Bollywood News - Bollywood Superhero Sonu Sood finds his greater...

Bollywood News - Bollywood Superhero Sonu Sood finds his greater...
Bollywood News - Bollywood Superhero Sonu Sood finds his greater...

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Aden - Yasmine El Tohamy -  

Bollywood actor Sonu Sood has proved to be a real-life Superhero. He has become a saviour for stranded migrant workers who are unable to commute to their hometowns due to the lockdown in India.

Moved by the plight of these workers, who with their families and belongings in tow, set out on foot to reach the safety of their homes thousands of miles away, the actor not only organised buses to take them to their hometowns, but also arranged for their daily meals. The actor also opened the doors of his hotel in Juhu, Mumbai to offer shelter to frontline medical workers. 

In an interview with City Times, Sood talks about his philanthropic journey and the cause that has become so close to his heart.

You have proven to be a real-life hero for thousands of needy people. What was that one moment when you felt you couldn't just sit by and watch this happen?
What triggered me to take up the cause of migrant workers was those visuals of people walking with their young children, going on these unending jour- neys. Imagine a father encouraging his kids to walk by telling them 'we will reach Bihar soon, UP will come soon'. They have to walk thousands of kilometres?and when these kids grow up, think of the memories they will have - of their parents walking thousands of kilometres to reach home. I didn't want those kids to grow with such memories, so I thought that I should do something for them. 

Does social activism run in your blood? What inspired you?
I had no formula to help these people, my only intention was to not see these poor workers walk on the highways. So that's how it all started. My first step was to help migrant workers from the state of Karnataka, about 350 of them. I organised all the permissions, ar- ranged a bus and sent them home. So that's how it all started. Slowly I arranged transport for other migrant workers - from Bihar, UP, Jharkhand, Uttarakhand, Chhattisgarh and other places. And before that, I offered my hotel in Juhu as a shelter for medical staff working on the frontline. In the case of migrants, I still have work to do and ensure all migrants reach home safely. So far, I have sent 18,000-20,000 people to their respective states and reunited them with their families.

How did you manage to organise things?
Initially, I started it all by myself, but slowly many people joined in. Me and my close friend Neeti Goel had started a food drive, distributing food to the needy. One day, we spotted these migrant workers on the highway walking, and we were both convinced that we had to do something. We requested them to stay back and that we would do something for them, but I had to win their trust first. Once I sent the first batch home, word spread that I was helping migrant workers. Then, the trust factor kicked in and people started calling me. All those people who had planned to walk home now stayed back and waited for me to get the permissions and arrange transport for them. It was a huge responsibility on my shoulders to ensure that these people reached home safely.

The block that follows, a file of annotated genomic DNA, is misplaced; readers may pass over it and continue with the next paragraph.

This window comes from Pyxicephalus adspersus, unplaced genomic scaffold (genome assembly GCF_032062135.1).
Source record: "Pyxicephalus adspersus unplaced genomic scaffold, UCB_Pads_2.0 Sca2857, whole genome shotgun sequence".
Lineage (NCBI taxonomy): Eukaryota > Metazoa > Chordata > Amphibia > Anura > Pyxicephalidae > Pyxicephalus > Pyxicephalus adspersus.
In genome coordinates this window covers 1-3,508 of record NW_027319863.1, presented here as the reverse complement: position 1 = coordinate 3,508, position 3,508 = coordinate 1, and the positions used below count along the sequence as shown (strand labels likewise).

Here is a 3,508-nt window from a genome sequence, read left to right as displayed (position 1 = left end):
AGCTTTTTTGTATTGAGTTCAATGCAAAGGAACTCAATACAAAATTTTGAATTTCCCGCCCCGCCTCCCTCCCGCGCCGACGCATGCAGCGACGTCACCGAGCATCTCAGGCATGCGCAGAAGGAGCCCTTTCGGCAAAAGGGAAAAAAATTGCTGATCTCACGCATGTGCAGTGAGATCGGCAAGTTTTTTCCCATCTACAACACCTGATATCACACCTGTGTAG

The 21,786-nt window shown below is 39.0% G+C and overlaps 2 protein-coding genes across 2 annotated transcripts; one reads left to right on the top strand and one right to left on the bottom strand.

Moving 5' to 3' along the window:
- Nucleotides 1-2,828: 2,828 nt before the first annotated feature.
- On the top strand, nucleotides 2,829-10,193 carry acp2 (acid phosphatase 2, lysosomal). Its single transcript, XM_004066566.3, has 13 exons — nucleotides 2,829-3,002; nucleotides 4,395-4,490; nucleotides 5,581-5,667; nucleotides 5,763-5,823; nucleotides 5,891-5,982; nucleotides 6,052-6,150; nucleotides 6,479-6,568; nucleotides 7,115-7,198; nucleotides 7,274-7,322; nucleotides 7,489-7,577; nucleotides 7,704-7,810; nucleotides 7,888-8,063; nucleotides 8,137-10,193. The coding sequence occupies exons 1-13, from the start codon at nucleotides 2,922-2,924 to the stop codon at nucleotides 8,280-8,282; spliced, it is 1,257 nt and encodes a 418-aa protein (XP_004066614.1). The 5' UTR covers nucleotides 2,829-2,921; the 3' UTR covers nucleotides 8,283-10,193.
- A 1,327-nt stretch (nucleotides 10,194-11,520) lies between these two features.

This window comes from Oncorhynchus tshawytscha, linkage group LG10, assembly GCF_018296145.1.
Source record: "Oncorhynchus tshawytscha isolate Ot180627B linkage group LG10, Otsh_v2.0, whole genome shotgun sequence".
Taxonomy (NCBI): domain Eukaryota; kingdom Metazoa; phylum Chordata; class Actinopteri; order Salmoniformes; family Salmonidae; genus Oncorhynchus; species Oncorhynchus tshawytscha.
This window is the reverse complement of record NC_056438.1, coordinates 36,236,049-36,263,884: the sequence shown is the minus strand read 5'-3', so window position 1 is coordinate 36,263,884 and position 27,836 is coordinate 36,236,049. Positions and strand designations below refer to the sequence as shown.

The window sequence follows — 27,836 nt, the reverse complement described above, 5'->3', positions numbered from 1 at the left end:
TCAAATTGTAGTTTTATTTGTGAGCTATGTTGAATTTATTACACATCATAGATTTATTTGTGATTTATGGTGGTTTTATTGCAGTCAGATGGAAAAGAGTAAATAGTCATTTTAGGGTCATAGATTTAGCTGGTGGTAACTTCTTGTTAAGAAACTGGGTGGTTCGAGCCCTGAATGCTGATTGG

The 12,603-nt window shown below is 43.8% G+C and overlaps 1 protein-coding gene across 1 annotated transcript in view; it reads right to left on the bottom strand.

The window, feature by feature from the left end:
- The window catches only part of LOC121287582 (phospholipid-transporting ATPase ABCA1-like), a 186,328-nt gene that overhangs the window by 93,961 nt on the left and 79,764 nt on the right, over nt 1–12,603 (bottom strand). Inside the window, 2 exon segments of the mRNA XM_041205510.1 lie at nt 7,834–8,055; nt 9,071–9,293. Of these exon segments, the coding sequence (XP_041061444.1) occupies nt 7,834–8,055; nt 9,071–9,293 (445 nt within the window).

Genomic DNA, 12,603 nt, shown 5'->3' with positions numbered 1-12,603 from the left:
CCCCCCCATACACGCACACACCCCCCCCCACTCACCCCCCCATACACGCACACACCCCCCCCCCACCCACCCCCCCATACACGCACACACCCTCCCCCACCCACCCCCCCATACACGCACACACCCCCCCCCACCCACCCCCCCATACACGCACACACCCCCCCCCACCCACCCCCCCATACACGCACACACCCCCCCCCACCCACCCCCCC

What are some of the challenges you had to face?
The journey is long and I have miles to go, but my support system is really helping me out with the tasks and move ahead. I have a team of about 50-60 volunteers who are just feeding people. The whole venture and the journey are very challenging and tough. I know that there's still a lot to be done and I'm still connect- ing those dots and getting there.

Are you not scared when you go out to meet people during these times?
The initiative that I took, I can say is easily the most important phase of my life. I never thought it would go to this level. Initially, I thought, I would be helping out a few hundred people, then it reached thousands and now I'm helping everyone. Everything just happened automatically. But I feel so blessed that God chose me as an instrument to help these poor people and I will keep on helping them, whether it's feeding them, or helping them reach home. This is my duty and now I'm working at least 20 hours a day, I wish that I had at least 30 hours a day to accomplish more.

What's the best compliment you've received?
The best compliment I got from migrant workers?is when one of them called me to tell me that he's named his kid Sonu Sood Srivastav. So I told him?that it can't be Sonu Sood Srivastav, it should be Sonu Srivastav and he said, it's not only my family but many families who have named their kids Sonu Sood, with their surnames attached. So that was very special and it will stay with me forever.

Do you think you have found your greater calling?
Yes. I just wish that I could reach out to more and more people, but the journey is still on and I'll leave no stones unturned to make my parents, who are?in heaven and guiding me, proud of me. I clearly remember my mother's words, 'Your success can only be measured by what you can do for others'. I'm just trying to walk on the path that my mother taught me.

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